Unfortunately, the flow of ideas has nearly stopped with submissions coming only after a monthly reminder e-mail is sent and with the majority of the submissions not being ideas at all but rather comments or complaints. Each of those is welcome but it would be better if they were sent to individual people rather than the ideas address. It would be even better if ideas continued to flow from members.


I promised to visit members in their workplace one on one without an agenda simply to hear from members directly about their experience at work and with NABET.

I started these talks my second week. They shortly came to a crashing halt. I had anticipated some positive reactions simply because I took the time to listen to members directly and personally.

I had anticipated negative reactions about both ABC and NABET for obvious reasons. What I did not anticipate was members refusing to speak with me at all.

That however happened - and more than once. It stumped me and I pursued several members over weeks with telephone calls and/or e-mails, because I could not understand why any member would simply refuse to speak with me - in private- about how to make Local 16 better. Frankly, I still do not understand but I will no longer let it concern me. I will make three attempts to contact the members randomly selected for member time talks and then move on to another member. With that change, the number of members I speak with in this manner will increase substantially.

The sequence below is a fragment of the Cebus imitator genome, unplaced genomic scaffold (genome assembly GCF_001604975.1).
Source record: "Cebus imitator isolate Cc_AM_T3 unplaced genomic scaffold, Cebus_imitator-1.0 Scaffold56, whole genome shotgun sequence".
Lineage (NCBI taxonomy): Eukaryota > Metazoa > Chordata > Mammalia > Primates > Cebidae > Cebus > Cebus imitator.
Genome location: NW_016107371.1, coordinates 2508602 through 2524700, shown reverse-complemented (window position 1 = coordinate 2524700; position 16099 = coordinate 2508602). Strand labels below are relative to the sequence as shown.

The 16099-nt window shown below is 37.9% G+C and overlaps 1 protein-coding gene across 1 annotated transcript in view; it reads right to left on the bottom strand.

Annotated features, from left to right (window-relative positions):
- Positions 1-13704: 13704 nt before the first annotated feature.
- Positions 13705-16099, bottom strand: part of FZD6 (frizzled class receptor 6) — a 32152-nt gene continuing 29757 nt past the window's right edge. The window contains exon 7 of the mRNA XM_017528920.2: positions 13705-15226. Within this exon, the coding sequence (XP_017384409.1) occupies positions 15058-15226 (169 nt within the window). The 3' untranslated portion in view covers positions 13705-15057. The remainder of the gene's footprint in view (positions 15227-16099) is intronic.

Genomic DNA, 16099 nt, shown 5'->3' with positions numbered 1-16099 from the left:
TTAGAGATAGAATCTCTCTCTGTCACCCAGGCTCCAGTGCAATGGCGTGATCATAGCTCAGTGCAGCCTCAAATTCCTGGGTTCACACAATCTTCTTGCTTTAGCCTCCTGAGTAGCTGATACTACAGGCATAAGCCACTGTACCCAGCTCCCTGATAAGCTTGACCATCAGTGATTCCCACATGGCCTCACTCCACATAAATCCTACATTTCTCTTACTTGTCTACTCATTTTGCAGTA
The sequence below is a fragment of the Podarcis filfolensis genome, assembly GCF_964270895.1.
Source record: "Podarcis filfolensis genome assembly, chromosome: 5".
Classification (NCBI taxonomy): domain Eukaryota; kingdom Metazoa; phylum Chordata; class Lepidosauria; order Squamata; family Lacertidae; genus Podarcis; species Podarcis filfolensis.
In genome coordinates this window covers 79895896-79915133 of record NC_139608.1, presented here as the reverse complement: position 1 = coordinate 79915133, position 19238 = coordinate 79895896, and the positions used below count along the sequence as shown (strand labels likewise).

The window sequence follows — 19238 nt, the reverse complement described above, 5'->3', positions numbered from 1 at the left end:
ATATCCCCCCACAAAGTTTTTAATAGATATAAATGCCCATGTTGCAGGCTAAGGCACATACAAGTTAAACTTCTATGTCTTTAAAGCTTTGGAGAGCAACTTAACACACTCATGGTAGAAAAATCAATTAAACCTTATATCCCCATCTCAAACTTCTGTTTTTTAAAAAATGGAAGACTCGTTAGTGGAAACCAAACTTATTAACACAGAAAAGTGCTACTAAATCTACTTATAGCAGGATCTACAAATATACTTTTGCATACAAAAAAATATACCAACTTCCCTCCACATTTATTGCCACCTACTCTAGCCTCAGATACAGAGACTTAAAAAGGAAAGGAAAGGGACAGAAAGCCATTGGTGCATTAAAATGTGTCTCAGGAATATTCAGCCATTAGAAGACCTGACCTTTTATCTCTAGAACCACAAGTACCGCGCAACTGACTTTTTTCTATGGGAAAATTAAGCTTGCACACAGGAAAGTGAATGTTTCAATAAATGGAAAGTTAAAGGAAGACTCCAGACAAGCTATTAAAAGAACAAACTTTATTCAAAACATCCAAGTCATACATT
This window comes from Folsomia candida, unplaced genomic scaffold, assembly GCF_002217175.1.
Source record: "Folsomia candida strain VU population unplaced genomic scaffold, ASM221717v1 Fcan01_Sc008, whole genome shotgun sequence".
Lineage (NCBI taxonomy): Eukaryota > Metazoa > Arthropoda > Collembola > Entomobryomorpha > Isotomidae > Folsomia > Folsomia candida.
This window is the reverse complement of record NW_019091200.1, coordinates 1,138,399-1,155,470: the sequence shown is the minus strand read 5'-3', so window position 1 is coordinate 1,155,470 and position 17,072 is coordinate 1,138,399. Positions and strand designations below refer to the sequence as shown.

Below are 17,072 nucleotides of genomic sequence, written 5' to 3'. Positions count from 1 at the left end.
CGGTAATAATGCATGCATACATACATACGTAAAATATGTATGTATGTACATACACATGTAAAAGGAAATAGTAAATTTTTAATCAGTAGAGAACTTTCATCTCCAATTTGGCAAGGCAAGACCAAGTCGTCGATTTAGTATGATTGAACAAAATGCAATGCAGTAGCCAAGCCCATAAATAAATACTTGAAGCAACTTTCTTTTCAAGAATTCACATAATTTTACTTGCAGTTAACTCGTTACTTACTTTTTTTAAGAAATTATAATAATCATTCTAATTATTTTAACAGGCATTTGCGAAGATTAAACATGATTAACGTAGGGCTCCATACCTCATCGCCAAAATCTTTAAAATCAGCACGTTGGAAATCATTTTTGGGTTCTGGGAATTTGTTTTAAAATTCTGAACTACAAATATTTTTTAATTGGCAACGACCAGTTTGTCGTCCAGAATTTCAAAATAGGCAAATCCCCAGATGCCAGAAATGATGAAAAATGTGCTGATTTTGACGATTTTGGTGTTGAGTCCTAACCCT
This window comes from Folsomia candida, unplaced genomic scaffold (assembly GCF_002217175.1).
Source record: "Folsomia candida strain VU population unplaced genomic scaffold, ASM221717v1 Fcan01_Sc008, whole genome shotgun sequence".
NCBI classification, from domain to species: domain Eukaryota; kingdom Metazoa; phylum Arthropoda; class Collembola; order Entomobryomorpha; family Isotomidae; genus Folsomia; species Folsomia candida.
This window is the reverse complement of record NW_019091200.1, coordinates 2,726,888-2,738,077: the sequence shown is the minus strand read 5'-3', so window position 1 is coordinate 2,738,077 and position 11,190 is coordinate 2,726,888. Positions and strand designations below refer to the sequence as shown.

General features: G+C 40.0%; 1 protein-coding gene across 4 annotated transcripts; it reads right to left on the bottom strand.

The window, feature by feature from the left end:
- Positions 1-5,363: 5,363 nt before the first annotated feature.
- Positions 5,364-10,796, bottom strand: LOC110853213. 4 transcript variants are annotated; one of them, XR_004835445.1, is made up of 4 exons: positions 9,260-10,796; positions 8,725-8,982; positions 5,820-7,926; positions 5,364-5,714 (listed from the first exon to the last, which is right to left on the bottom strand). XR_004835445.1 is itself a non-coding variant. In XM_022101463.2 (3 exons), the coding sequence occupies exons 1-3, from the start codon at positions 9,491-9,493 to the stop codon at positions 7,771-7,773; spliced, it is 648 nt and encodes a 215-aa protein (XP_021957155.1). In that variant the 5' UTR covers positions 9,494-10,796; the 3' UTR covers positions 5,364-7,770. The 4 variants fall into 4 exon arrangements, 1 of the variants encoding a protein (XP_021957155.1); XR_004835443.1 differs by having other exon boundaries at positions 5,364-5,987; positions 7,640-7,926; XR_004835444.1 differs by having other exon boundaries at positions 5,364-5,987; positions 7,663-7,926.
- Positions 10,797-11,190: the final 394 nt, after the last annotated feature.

A way to welcome new members to the Union and integrate them into the Local has been on our collective radar screens for years. Early in Gene Maxwell’s first term the Board discussed developing a new member’s welcome packet. I wrote a several page document for Gene about what I believed should be in that packet.

Nothing came of our efforts.

After I became President I returned to the idea of the welcome packet and was pleasantly surprised to discover the Sector was developing a packet as well. That project is still unfinished but I did not want to wait for the Sector to complete their version to begin the process of new member integration so I decided to hold new member luncheons once a quarter. I scheduled a date and invited all the people accepted into Local 16 for the three previous months to come to our office for lunch with the local’s Executive Officers where we would explain who we are and what we do while answering any questions the members had.

Exactly one person out of more than twenty who were invited even responded to the multiple invites and he said he could not attend.


I committed to visit every shop, every shift, during my term. VP Jim Nolan readily agreed to the idea and has been with me for every visit we have made. There have been a number though not nearly as many as I would like. We have asked Stewards to arrange these visits so their knowledge of their shops would allow us to schedule the visits when the most members would be available.

When we asked Stewards to do this only a handful responded. A second (and third) reminder did produce a total of about a dozen appointments which we have kept. Better results than the other attempts described above but not nearly good enough.